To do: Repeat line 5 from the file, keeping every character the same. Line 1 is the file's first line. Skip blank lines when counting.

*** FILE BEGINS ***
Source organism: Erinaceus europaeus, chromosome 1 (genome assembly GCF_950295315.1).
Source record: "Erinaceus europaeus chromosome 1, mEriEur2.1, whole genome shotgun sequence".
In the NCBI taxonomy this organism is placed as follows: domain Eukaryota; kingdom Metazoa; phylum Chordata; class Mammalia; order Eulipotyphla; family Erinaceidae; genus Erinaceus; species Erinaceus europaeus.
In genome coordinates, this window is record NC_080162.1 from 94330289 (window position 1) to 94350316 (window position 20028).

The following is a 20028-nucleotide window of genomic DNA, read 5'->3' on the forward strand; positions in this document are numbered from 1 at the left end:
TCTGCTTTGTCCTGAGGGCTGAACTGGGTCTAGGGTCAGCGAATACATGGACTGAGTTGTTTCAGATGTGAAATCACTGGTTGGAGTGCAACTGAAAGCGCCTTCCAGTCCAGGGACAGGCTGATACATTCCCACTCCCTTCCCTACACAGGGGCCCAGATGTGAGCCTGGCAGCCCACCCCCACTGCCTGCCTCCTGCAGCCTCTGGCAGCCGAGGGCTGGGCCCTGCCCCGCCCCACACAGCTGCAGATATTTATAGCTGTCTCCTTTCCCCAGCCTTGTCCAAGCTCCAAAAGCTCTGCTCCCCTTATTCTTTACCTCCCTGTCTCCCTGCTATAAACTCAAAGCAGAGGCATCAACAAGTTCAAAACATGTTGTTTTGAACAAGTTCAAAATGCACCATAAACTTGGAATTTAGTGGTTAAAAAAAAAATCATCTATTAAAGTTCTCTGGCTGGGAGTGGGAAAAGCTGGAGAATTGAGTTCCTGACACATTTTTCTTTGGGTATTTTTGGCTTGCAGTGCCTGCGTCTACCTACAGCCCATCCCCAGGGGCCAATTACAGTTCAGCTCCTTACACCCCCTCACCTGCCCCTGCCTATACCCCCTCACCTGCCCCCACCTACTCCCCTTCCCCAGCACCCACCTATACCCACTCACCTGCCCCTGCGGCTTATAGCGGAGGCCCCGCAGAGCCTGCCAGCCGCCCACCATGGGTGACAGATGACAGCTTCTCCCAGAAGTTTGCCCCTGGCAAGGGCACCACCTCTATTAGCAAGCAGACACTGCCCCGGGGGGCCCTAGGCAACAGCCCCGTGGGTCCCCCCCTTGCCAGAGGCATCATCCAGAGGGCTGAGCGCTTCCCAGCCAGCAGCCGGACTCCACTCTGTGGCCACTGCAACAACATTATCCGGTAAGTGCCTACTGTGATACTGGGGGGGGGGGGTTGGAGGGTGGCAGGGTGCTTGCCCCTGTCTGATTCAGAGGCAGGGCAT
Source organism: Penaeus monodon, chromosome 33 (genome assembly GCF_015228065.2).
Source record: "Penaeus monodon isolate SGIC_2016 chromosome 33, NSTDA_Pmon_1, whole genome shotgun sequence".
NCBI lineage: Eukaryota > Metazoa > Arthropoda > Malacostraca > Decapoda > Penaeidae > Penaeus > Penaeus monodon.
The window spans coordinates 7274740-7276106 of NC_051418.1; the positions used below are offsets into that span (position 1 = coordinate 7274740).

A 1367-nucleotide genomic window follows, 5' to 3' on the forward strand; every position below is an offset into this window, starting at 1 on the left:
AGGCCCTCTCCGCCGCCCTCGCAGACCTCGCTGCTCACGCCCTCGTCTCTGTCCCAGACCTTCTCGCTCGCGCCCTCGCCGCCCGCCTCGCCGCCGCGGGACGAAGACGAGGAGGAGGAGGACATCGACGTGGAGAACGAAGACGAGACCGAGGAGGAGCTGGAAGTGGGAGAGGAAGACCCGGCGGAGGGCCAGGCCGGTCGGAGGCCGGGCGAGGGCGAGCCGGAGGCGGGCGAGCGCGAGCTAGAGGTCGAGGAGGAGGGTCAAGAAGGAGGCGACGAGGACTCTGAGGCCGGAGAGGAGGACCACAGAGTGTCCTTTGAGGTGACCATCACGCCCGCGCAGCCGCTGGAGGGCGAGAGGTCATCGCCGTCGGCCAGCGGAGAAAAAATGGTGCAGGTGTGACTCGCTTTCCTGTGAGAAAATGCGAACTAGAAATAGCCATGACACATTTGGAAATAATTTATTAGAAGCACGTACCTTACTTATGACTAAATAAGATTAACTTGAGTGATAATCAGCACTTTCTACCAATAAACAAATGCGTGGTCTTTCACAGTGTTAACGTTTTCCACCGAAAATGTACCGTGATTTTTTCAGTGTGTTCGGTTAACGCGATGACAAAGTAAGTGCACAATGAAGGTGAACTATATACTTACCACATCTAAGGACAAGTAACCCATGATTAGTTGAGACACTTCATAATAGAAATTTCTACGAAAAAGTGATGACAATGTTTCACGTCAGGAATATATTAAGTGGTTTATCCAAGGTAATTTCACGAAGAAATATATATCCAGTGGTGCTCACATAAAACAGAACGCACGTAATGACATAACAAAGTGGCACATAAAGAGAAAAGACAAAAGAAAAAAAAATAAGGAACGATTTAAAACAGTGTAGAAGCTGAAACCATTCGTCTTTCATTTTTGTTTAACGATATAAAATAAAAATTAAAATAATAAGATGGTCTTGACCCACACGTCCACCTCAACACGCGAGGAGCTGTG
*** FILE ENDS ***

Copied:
The following is a 20028-nucleotide window of genomic DNA, read 5'->3' on the forward strand; positions in this document are numbered from 1 at the left end: